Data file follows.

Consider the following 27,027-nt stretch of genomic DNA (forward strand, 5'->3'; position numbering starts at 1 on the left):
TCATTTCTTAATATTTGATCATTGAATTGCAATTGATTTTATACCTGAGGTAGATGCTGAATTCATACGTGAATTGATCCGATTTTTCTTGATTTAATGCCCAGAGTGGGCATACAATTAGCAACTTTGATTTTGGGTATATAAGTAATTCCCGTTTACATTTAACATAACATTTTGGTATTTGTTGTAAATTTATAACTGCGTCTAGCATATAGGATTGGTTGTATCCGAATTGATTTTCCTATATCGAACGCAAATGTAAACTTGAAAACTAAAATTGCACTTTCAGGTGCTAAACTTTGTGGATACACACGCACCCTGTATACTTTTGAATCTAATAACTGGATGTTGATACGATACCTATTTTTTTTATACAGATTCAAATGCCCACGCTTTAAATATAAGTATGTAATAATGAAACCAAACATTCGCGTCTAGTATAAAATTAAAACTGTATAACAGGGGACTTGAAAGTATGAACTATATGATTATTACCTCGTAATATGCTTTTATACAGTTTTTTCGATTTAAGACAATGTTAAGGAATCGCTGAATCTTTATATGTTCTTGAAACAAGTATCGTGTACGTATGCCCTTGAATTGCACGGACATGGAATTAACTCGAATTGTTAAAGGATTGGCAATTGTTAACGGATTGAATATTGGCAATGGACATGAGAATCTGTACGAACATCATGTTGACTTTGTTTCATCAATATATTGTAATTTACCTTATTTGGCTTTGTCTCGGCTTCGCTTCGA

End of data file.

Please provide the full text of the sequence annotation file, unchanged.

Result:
Consider the following 27,027-nt stretch of genomic DNA (forward strand, 5'->3'; position numbering starts at 1 on the left):
TCATTTCTTAATATTTGATCATTGAATTGCAATTGATTTTATACCTGAGGTAGATGCTGAATTCATACGTGAATTGATCCGATTTTTCTTGATTTAATGCCCAGAGTGGGCATACAATTAGCAACTTTGATTTTGGGTATATAAGTAATTCCCGTTTACATTTAACATAACATTTTGGTATTTGTTGTAAATTTATAACTGCGTCTAGCATATAGGATTGGTTGTATCCGAATTGATTTTCCTATATCGAACGCAAATGTAAACTTGAAAACTAAAATTGCACTTTCAGGTGCTAAACTTTGTGGATACACACGCACCCTGTATACTTTTGAATCTAATAACTGGATGTTGATACGATACCTATTTTTTTTATACAGATTCAAATGCCCACGCTTTAAATATAAGTATGTAATAATGAAACCAAACATTCGCGTCTAGTATAAAATTAAAACTGTATAACAGGGGACTTGAAAGTATGAACTATATGATTATTACCTCGTAATATGCTTTTATACAGTTTTTTCGATTTAAGACAATGTTAAGGAATCGCTGAATCTTTATATGTTCTTGAAACAAGTATCGTGTACGTATGCCCTTGAATTGCACGGACATGGAATTAACTCGAATTGTTAAAGGATTGGCAATTGTTAACGGATTGAATATTGGCAATGGACATGAGAATCTGTACGAACATCATGTTGACTTTGTTTCATCAATATATTGTAATTTACCTTATTTGGCTTTGTCTCGGCTTCGCTTCGA